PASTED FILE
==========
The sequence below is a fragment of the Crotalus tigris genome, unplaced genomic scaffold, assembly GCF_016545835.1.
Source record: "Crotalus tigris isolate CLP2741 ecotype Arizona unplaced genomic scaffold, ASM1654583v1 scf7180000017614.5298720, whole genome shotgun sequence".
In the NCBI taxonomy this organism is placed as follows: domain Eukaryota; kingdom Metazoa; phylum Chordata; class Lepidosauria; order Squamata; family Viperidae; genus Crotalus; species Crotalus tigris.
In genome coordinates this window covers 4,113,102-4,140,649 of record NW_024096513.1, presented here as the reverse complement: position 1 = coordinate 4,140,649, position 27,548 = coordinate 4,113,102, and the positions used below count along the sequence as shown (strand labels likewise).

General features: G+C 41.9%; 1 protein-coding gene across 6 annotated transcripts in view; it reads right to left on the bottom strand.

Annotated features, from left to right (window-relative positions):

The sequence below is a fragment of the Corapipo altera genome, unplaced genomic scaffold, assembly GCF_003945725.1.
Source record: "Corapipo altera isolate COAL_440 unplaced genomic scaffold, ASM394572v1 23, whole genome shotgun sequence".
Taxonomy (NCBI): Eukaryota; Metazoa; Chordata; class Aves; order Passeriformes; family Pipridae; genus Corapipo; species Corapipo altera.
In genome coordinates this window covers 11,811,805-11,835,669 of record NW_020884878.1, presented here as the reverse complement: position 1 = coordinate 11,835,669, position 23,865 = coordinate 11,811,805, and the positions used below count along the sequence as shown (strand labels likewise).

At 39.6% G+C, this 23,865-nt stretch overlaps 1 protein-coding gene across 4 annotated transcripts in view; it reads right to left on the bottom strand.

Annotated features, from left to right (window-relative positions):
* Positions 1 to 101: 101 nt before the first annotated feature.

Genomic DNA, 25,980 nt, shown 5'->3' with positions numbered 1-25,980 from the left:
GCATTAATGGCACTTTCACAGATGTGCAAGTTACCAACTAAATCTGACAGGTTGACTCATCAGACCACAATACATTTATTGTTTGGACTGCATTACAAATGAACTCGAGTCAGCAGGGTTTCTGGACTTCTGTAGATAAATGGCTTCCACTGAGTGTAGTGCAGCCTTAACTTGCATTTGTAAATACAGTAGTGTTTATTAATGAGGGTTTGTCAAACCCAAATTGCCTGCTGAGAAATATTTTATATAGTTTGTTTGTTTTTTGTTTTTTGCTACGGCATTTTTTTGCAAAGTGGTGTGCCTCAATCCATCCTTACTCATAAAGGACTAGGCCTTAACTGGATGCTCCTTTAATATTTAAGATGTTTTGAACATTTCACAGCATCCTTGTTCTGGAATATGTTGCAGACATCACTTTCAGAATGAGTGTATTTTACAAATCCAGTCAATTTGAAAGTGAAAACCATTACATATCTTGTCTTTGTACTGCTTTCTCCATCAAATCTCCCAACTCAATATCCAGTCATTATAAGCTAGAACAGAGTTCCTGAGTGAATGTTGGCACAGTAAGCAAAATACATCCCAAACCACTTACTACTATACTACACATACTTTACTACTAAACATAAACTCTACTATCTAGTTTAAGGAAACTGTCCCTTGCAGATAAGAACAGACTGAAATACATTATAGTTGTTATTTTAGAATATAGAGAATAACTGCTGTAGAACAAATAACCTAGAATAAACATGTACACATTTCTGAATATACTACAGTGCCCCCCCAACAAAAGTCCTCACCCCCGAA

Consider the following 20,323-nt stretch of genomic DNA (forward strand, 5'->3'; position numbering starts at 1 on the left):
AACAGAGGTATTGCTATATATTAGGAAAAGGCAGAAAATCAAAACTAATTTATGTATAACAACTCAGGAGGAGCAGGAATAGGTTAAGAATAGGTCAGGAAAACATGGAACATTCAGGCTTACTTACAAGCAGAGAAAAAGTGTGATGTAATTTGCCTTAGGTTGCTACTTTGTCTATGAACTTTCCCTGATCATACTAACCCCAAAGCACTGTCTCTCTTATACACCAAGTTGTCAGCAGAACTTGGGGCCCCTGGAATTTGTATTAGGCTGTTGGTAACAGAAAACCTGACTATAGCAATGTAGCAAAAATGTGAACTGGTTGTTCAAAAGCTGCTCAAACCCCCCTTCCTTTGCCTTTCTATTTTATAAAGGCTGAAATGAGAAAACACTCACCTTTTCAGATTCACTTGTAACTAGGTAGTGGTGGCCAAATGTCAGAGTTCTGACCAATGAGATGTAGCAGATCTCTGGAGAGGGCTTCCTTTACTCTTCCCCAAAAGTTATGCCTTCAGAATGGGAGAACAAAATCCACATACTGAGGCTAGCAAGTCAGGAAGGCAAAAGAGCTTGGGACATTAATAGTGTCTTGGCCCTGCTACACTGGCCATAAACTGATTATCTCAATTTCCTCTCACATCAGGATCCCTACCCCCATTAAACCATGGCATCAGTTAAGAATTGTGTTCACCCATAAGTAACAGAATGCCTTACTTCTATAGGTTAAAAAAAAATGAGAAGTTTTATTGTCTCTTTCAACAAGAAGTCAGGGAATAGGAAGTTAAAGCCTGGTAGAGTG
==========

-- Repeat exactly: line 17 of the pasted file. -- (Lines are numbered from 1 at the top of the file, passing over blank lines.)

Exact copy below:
AACAGAGGTATTGCTATATATTAGGAAAAGGCAGAAAATCAAAACTAATTTATGTATAACAACTCAGGAGGAGCAGGAATAGGTTAAGAATAGGTCAGGAAAACATGGAACATTCAGGCTTACTTACAAGCAGAGAAAAAGTGTGATGTAATTTGCCTTAGGTTGCTACTTTGTCTATGAACTTTCCCTGATCATACTAACCCCAAAGCACTGTCTCTCTTATACACCAAGTTGTCAGCAGAACTTGGGGCCCCTGGAATTTGTATTAGGCTGTTGGTAACAGAAAACCTGACTATAGCAATGTAGCAAAAATGTGAACTGGTTGTTCAAAAGCTGCTCAAACCCCCCTTCCTTTGCCTTTCTATTTTATAAAGGCTGAAATGAGAAAACACTCACCTTTTCAGATTCACTTGTAACTAGGTAGTGGTGGCCAAATGTCAGAGTTCTGACCAATGAGATGTAGCAGATCTCTGGAGAGGGCTTCCTTTACTCTTCCCCAAAAGTTATGCCTTCAGAATGGGAGAACAAAATCCACATACTGAGGCTAGCAAGTCAGGAAGGCAAAAGAGCTTGGGACATTAATAGTGTCTTGGCCCTGCTACACTGGCCATAAACTGATTATCTCAATTTCCTCTCACATCAGGATCCCTACCCCCATTAAACCATGGCATCAGTTAAGAATTGTGTTCACCCATAAGTAACAGAATGCCTTACTTCTATAGGTTAAAAAAAAATGAGAAGTTTTATTGTCTCTTTCAACAAGAAGTCAGGGAATAGGAAGTTAAAGCCTGGTAGAGTG